It’s the most sought after smartphone device of the year, praised for its sleek design, screen quality and an entire array of tech-advancements. The iPhone 6 Plus is Apple’s latest attempt to tighten its grip on the smartphone device market, the release of this must-have device sparked a consumer frenzy as excited consumers waited outside stores for days on end to get their hands on it. It appeared that Apple had managed to pull off yet another successful product launch. But appearances can be deceiving.
It didn’t take long for some of Apple’s eagle-eyed consumers to notice a slight glitch with their devices. Some purchasers began to claim that the phones would bend when placed in their pockets.
Apple claims it sold 10 million devices within three days of release, however, despite record sales and an elaborate advertising campaign to support the release of the phone - it looks like Apple wasn’t prepared for what many are calling the “Bendgate” scandal.
This is no ordinary scandal. It has generated its own Twitter hashtag and of course, a steady stream of YouTube video’s with the most infamous video belonging to Squarespace which shows Unbox Therapy’s host Lewis Hilsenteger literally bending a iPhone 6 Plus phone with his hands. If you watch this video closely, the phone does indeed appear to bend under pressure which explains why early buyers of the device complained about the phone’s additional bending qualities. This video is at the heart of the Bendgate scandal and it has also fuelled controversy for Apple. The notions of consumer trust, brand awareness and how easy it is to fall from grace in the eyes of the consumer is all down to this video.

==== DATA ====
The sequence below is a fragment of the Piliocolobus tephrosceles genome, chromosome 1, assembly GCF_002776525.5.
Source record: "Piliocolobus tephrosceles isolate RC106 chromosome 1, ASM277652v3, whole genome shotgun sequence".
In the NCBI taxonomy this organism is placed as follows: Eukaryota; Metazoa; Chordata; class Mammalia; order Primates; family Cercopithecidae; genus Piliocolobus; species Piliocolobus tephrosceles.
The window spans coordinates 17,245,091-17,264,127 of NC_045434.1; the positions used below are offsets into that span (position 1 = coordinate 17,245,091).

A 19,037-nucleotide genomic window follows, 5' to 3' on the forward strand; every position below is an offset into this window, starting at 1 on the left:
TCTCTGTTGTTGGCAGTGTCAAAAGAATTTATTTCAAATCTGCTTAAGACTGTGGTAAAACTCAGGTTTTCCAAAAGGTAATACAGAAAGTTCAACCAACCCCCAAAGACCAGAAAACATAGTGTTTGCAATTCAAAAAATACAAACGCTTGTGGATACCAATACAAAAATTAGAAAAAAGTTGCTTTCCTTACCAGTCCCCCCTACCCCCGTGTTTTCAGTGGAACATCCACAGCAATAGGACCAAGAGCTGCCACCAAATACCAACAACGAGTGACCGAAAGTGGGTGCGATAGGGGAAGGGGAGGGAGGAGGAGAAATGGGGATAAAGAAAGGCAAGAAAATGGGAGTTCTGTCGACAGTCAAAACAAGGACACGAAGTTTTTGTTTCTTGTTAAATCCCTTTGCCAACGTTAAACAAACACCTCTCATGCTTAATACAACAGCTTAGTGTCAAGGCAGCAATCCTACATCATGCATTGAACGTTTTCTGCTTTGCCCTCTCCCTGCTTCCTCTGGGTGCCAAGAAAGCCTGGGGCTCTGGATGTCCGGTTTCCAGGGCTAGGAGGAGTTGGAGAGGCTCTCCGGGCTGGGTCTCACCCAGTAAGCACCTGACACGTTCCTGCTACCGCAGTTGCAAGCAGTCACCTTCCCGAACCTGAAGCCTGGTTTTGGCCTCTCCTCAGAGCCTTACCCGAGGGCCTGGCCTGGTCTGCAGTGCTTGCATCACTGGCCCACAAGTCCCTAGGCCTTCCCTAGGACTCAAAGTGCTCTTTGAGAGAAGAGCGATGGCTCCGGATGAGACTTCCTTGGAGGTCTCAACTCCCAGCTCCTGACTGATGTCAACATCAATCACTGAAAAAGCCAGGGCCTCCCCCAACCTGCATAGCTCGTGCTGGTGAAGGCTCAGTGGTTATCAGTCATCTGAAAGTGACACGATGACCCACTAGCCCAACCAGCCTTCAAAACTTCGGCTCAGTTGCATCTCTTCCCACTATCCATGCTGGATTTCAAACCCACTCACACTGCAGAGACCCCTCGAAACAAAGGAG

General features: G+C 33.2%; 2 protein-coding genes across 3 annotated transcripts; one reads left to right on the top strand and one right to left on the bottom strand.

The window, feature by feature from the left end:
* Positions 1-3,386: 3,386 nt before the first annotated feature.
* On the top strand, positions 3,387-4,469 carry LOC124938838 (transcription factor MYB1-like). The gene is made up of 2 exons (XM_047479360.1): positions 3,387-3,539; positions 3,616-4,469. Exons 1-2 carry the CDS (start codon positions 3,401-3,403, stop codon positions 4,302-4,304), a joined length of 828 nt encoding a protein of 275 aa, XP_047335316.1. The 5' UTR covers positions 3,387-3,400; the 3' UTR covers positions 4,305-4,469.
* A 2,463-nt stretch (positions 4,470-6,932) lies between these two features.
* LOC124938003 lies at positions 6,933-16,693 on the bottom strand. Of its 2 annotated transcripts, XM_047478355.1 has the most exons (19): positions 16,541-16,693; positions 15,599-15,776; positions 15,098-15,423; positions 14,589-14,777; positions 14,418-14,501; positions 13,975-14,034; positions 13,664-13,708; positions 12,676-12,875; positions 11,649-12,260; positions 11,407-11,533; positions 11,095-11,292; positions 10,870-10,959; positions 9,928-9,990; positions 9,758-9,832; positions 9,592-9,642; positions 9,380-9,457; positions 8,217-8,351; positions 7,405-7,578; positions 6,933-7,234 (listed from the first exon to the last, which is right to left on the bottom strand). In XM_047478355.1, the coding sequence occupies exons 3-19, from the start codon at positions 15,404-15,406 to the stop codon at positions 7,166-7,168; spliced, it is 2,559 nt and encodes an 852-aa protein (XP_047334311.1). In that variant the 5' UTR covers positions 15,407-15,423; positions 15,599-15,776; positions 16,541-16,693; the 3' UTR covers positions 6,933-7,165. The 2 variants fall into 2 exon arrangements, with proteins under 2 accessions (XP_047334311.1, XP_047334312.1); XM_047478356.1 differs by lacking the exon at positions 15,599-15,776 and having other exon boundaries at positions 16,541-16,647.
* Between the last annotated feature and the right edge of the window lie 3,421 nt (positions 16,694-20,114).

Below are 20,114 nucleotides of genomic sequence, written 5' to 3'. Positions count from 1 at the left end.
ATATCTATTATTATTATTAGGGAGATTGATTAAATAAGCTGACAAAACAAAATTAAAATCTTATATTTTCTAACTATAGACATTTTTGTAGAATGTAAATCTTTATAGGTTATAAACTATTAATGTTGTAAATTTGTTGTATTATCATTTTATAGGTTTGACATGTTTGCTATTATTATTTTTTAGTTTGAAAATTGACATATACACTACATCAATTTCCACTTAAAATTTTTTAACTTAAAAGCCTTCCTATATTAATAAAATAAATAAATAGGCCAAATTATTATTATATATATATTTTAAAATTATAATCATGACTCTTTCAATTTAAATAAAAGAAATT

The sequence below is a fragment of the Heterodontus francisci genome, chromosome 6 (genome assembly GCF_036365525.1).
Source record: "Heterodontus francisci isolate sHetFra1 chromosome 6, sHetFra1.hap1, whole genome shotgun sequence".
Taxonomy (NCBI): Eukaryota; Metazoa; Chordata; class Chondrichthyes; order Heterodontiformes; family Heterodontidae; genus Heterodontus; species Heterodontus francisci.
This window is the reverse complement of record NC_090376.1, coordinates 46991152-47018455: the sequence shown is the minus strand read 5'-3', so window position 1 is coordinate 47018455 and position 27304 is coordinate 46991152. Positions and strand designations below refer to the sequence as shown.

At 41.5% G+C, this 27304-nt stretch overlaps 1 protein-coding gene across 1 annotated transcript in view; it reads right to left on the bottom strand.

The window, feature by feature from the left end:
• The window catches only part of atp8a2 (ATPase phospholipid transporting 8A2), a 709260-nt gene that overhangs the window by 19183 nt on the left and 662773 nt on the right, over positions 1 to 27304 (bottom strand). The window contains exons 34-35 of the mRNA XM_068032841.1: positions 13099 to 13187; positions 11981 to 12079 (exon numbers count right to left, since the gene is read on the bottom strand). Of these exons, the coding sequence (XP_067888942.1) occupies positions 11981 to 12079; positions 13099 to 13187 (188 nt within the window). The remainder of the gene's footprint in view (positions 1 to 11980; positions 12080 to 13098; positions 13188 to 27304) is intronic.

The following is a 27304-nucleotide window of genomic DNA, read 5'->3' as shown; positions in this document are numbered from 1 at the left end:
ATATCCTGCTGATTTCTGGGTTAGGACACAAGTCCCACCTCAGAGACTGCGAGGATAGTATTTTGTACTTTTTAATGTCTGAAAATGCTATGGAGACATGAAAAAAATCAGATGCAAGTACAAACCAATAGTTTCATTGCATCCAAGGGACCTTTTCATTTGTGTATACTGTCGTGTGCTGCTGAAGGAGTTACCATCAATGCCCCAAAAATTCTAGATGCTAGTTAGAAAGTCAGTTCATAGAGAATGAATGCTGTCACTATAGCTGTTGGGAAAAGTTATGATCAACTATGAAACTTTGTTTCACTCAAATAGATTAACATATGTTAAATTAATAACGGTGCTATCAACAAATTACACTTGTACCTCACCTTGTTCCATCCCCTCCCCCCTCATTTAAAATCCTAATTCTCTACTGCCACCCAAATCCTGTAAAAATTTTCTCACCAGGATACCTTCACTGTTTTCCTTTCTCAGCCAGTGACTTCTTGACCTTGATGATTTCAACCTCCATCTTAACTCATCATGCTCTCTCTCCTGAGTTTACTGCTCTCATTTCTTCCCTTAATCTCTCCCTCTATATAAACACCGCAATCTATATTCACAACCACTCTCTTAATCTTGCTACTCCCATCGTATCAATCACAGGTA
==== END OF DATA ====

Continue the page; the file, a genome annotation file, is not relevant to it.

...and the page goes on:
Now, with Apple denying the claims and rumours muddying the device the company has found itself in a very uncomfortable and embarrassing position. With Apple’s rivals ridiculing the tech-giant for this faux pas which could all be justified if there wasn’t so much scepticism surrounding Bendgate (and this video) in the first place, there are lessons to be learned here from both a consumer’s and business owner’s perspective.
If the phones do indeed bend (so far, there is no legitimate evidence of this,) but let’s say that they do for the sake of this article. For consumers, Apple is a house-hold name, its bold and often flashy products promise to technologically enrich consumer’s lives which makes them irresistible. Consumers are so accustomed to Apple’s branding that parting ways with hundreds of pounds just to get their hands on Apple’s newest device doesn’t faze them. This is a testament to Apple’s powerful brand awareness. Bendgate has taught consumers to be more vigilant when it comes to their purchasing habits and to question businesses in the face of what could be a major manufacturing failure.
Now from a business owner’s perspective, this scandal demonstrates that the consumer business relationship is quite fragile, CRM (customer relationship management) is very important. Apple has so far managed to down play this sandal rather well, citing no issue with phones and that despite the media hype only a few consumers have come forward to make a formal complaint. Apple’s actions show that they value their customers enough to address any issues they have with their products.
It is clear that this scandal is not going away anytime soon, as the tech industry literally holds its breath anticipating the next Bendgate related headline and with clothing companies scrambling to exploit an already touchy situation for Apple, only time will tell if this will all blow over or remain in a thorn in Apple’s side for the foreseeable future.